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David Gordon Green’s Halloween Kills is doing killer business at the domestic box office, where it scared up the biggest horror opening of the pandemic era. It also boasts the top start for a movie launching simultaneously in theaters and on a streaming service at no extra cost.
Green’s R-rated slasher pic earned $50.4 million from 3,705 theaters in North America. Halloween Kills also launched Friday on Universal’s sister streaming service, Peacock.
Day-and-date releases, a controversial practice, have become commonplace during the pandemic as media conglomerates race to grow their streaming services and use feature movies as bait. Previously, Godzilla vs. Kong boasted the biggest domestic box office opening for a pandemic-era dual release ($31.6 million).
The performance will no doubt please advocates of drastically shortening or collapsing the exclusive theatrical window. Such advocates include NBCUniversal chief Jeff Shell, who oversees Universal and Peacock.
Peacock, like most other steamers, didn’t disclose any viewership numbers for Halloween Kills. At the box office, it came in ahead of expectations.
“We obviously had a very enthusiastic audience that was extremely eager to get out to theaters. A film like Halloween Kills is going to be best experienced in theaters, where the person next to you is gasping, and another is screaming. It makes it just that much more of a true experience,” says Universal’s domestic distribution chief Jim Orr.
The film started off overseas with $5.5 million from 20 markets for an early global total of $55.9 million, meaning the film has already earned more than double its production budget ($23 million) before marketing.
Halloween Kills, made by Universal in concert with Miramax and Blumhouse, is a follow-up to Green’s smash 2018 Halloween reboot, which opened to a record-breaking $76.2 million on its way to earning north of $250 million worldwide. The new generation of films see Jamie Lee Curtis and Nick Castle reprise their signature roles as Laurie Strode and the menacing monster Michael Myers.
Halloween Kills was a destination event for younger consumers, who are thus far fueling the box office recovery. Among ticket buyers, 73 percent of the audience were 35 and under, including 44 percent under 24. The audience was also ethnically diverse; Caucasians made up 38 percent, followed by Latinos (33 percent), Blacks (16 percent) and Asians/other (13 percent), according to PostTrak surveys.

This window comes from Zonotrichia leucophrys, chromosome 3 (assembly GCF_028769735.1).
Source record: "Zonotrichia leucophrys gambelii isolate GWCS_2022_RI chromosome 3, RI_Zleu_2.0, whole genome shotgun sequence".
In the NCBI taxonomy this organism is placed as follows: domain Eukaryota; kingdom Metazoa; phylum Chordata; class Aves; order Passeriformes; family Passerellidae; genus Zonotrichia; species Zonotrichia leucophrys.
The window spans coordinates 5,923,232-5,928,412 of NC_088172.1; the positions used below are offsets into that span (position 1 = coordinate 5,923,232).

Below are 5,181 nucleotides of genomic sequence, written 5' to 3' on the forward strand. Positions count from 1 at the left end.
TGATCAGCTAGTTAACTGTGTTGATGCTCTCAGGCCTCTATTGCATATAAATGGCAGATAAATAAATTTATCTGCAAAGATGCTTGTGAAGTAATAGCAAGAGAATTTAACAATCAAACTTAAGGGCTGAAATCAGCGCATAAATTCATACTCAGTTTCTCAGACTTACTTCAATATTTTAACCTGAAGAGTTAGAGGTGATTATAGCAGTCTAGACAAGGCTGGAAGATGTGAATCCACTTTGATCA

The pic posted the best start for a horror film since the COVID-19 crisis commenced, besting A Quiet Place Part II ($47.5 million). Throughout the pandemic, superhero and horror offerings have done best.
Green’s movie had no trouble winning the weekend ahead of James Bond installment No Time to Die, which tumbled a not-so-great 56 percent to $24.3 million in its second outing for a 10-day domestic total of $99.5 million.
At the same time, No Time to Die is certainly no slouch as it nears the $450 million mark globally. The MGM and Eon movie continues to ring up bigger numbers overseas, as all Bond films do. It earned another $54 million this weekend for a foreign tally of $348.3 million and $447.5 million worldwide (and that’s without China, where it lands Oct. 29).
Sony’s Venom: Let There Be Carnage opened in earnest overseas to top the international chart with a weekend haul of $62.3 million from 44 markets for a foreign cume of $115.6 million and $283.7 million worldwide. That excludes China, where Chinese war epic The Battle of Lake Changjin earned another $71 million to cross the $755 million mark in ticket sales.
Domestically, Venom 2 finished Sunday with $168.1 million after earning $16.5 million in its third weekend.
Unlike Venom 2, No Time to Die needs older adults to prosper, a demo that’s fallen out of the habit of going to the movies due to COVID. While the latest Bond movie has succeeded in convincing many to return to the cinemas for the first time in more than 18 months, winning over older adults is a slow process.
That’s part of the reason why Ridley Scott’s A-list The Last Duel bombed in its debut with $4.8 million domestically. Set in 14th century France, the movie stars Matt Damon, Adam Driver, Jodie Comer and Ben Affleck.
The Last Duel, opening in fifth place, needed older adults even more than Bond; 80 percent of the audience was 25 and older, including a hefty 50 percent over 35. Ethnically, the audience mix was 63 percent Caucasian, 17 percent Latino, 11 percent Asian/other and 9 percent Black.
Nor does it help that historical epics are a challenging genre even in normal times. And while critics embraced The Last Duel, the movie received a B+ Cinemascore from audiences despite glowing reviews. Disney inherited the project when absorbing 20th Century Fox.
The Last Duel started off its foreign run with a lackluster $4.2 million from 37 markets for a global launch of just $9 million.
Both that film and No Time to Die are playing exclusively in theaters.
At the specialty box office, National Geographic Film’s acclaimed Thai cave drama The Rescue, from Chai Vasarhelyi and Jimmy Chin, expanded into a total of 552 theaters. The documentary took in $386,400 for a 10-day domestic tally just north of $460,000.
Oct. 17, 8:15 a.m. Updated with Sunday estimates.
Oct. 17, 10:15 a.m. Updated with foreign grosses.
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